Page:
Survey: Digital fraud grows along with e-commerce

Dan Berthiaume
Senior Editor, Technology
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Shoppers are not the only ones doing more business online since the outbreak of COVID-19.

According to a new survey of 2,000 U.S. and U.K. consumers from global card issuing platform Marqeta, 80% of respondents said they increased the amount they shop online during COVID-19. However, the “Marqeta 2021 Online Fraud Report” indicates consumer anxieties around online fraud, as well as actual online fraud rates, are rising in tandem with increased e-commerce participation.

Two-thirds (65%) of respondents said they are more concerned about fraud since COVID-19, and roughly the same percentage (67%) said they think shopping online more during COVID-19 has put them at a higher risk of fraud. Close to six in 10 (58%) said they think the risk of fraud makes them less likely to try new forms of payment.

One-quarter of respondents said they have been victims of online fraud in the past 12 months, a 25% increase from the 2020 edition of the survey. The number of times consumers have been affected by fraud has also seen an uptick, with 52% of respondents who reported being affected by fraud saying they were impacted two or more times, compared to 48% in 2020. Additionally, 43% of respondents said they were a target of phishing scams or attempts to steal payment details in the last year.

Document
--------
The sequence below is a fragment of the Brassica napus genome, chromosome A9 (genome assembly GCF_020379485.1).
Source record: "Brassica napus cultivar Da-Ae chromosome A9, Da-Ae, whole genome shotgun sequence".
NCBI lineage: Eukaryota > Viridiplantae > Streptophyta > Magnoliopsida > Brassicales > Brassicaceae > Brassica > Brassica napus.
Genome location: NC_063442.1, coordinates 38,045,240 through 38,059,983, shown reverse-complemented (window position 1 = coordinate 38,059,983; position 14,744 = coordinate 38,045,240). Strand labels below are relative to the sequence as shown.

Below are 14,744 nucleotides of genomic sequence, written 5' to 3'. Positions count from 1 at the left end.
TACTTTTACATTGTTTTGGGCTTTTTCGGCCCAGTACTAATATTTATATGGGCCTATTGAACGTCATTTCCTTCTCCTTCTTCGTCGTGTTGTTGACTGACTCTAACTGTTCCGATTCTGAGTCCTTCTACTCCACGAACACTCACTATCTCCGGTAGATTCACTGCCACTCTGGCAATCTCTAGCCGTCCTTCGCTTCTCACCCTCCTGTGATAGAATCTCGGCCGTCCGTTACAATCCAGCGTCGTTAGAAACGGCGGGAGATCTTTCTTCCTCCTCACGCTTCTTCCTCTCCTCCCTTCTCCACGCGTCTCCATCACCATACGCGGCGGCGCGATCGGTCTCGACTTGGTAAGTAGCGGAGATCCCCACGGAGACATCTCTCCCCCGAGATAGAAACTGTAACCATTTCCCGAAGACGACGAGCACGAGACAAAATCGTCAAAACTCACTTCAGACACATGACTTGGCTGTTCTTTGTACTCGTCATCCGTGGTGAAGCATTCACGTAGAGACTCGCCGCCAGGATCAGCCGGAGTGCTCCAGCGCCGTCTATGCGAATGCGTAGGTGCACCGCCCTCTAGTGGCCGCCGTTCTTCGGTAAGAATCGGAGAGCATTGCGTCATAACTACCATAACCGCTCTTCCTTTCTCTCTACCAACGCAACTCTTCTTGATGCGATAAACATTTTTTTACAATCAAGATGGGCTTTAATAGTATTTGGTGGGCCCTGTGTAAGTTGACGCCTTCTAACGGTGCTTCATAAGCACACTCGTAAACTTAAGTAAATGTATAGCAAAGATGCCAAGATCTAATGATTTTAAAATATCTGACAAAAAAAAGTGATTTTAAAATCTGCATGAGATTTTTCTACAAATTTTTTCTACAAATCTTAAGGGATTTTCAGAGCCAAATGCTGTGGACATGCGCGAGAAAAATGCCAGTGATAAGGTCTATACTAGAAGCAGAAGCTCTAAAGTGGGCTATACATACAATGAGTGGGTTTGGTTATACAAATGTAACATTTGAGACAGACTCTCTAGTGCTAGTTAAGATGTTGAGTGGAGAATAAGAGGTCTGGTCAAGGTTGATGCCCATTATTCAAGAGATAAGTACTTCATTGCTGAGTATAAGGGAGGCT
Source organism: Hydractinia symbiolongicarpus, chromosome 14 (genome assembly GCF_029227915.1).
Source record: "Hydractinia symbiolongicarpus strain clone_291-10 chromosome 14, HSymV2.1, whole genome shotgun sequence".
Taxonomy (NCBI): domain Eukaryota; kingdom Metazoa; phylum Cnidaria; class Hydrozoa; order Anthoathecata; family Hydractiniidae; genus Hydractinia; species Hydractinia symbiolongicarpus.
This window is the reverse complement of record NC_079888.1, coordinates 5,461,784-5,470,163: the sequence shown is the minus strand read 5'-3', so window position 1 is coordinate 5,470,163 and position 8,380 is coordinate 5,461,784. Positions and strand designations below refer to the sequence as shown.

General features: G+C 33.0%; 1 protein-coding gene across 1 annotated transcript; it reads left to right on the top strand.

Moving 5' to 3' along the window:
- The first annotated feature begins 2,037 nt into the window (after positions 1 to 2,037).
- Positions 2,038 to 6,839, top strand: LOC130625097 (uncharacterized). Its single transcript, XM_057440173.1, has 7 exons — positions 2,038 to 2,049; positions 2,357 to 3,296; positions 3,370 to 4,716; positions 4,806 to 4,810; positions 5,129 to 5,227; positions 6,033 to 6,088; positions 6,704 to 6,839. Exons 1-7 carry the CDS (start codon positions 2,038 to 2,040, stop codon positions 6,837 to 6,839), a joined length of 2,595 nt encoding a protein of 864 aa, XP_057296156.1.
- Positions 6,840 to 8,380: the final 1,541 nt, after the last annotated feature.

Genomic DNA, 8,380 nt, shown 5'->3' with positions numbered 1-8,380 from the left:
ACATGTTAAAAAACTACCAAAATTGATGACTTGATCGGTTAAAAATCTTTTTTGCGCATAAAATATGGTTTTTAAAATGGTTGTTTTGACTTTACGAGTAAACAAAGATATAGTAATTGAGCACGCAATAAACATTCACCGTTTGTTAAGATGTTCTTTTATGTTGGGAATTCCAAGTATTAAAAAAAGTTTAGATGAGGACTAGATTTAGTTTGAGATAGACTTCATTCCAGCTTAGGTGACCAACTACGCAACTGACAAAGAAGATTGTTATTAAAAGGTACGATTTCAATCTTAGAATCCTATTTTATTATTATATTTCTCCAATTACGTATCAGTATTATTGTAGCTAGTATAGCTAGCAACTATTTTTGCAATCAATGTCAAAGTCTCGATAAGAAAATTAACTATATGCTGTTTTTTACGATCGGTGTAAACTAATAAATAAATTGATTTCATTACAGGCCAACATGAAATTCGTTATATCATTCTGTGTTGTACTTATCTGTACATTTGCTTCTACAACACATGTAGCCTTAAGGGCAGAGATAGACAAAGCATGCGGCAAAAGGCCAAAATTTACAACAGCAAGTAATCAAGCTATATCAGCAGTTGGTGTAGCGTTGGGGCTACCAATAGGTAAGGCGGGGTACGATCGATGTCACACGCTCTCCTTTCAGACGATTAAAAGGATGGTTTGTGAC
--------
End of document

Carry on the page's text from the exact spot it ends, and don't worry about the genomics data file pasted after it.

When digging into how consumers were most affected by fraud, the survey also saw an increase in reported cases of various types of fraud, compared with 2020 survey. The number of respondents who reported having their debit card information stolen increased by more than 20% to 37% from 31%.

In addition, respondents who reported having their physical cards stolen increased by more than 60% to 36% from 22.5%. Respondents who reported having stolen personal information used to open fake accounts increased by 122% to 20% from 9%.
Marqeta’s survey also showed one age group in particular - consumers aged 18-34 years old - was impacted by fraudsters at exponentially higher rates. Seven in 10 (69%) of respondents in this age group who reported having been victims of fraud said they were affected within the last 12 months, compared to 48% of total respondents, making them 40% more likely to be impacted by fraud in the last 12 months. Almost two-thirds (64%) of 18-to-34-year-olds said they were victims for the first time in the last 12 months, compared to 48% of total respondents.